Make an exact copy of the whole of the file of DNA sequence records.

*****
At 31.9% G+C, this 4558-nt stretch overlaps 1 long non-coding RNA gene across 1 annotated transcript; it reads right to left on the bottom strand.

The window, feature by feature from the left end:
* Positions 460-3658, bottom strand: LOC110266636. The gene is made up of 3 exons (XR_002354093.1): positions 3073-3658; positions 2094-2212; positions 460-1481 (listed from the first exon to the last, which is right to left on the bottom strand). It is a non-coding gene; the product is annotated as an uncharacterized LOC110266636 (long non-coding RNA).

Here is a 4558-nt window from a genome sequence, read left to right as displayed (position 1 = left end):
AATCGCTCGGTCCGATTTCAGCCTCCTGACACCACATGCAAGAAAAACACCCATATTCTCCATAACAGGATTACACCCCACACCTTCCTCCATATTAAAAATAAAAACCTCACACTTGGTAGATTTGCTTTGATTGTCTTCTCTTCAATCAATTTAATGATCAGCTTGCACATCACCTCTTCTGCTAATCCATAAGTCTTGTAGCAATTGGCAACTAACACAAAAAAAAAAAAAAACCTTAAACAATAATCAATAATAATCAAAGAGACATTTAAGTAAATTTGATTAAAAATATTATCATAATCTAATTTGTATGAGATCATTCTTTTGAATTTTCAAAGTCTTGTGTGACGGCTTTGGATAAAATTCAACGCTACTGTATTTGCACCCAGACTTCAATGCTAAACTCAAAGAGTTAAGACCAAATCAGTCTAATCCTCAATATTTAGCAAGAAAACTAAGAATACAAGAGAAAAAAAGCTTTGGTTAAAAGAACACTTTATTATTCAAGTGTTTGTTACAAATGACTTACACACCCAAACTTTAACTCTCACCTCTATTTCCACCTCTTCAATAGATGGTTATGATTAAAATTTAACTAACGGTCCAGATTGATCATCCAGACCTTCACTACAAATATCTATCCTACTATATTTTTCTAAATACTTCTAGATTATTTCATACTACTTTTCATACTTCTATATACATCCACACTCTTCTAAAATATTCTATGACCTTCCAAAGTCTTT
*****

At 31.9% G+C, this 4558-nt stretch overlaps 1 long non-coding RNA gene across 1 annotated transcript; it reads right to left on the bottom strand.

The window, feature by feature from the left end:
* Positions 460-3658, bottom strand: LOC110266636. The gene is made up of 3 exons (XR_002354093.1): positions 3073-3658; positions 2094-2212; positions 460-1481 (listed from the first exon to the last, which is right to left on the bottom strand). It is a non-coding gene; the product is annotated as an uncharacterized LOC110266636 (long non-coding RNA).

Here is a 4558-nt window from a genome sequence, read left to right as displayed (position 1 = left end):
AATCGCTCGGTCCGATTTCAGCCTCCTGACACCACATGCAAGAAAAACACCCATATTCTCCATAACAGGATTACACCCCACACCTTCCTCCATATTAAAAATAAAAACCTCACACTTGGTAGATTTGCTTTGATTGTCTTCTCTTCAATCAATTTAATGATCAGCTTGCACATCACCTCTTCTGCTAATCCATAAGTCTTGTAGCAATTGGCAACTAACACAAAAAAAAAAAAAAACCTTAAACAATAATCAATAATAATCAAAGAGACATTTAAGTAAATTTGATTAAAAATATTATCATAATCTAATTTGTATGAGATCATTCTTTTGAATTTTCAAAGTCTTGTGTGACGGCTTTGGATAAAATTCAACGCTACTGTATTTGCACCCAGACTTCAATGCTAAACTCAAAGAGTTAAGACCAAATCAGTCTAATCCTCAATATTTAGCAAGAAAACTAAGAATACAAGAGAAAAAAAGCTTTGGTTAAAAGAACACTTTATTATTCAAGTGTTTGTTACAAATGACTTACACACCCAAACTTTAACTCTCACCTCTATTTCCACCTCTTCAATAGATGGTTATGATTAAAATTTAACTAACGGTCCAGATTGATCATCCAGACCTTCACTACAAATATCTATCCTACTATATTTTTCTAAATACTTCTAGATTATTTCATACTACTTTTCATACTTCTATATACATCCACACTCTTCTAAAATATTCTATGACCTTCCAAAGTCTTT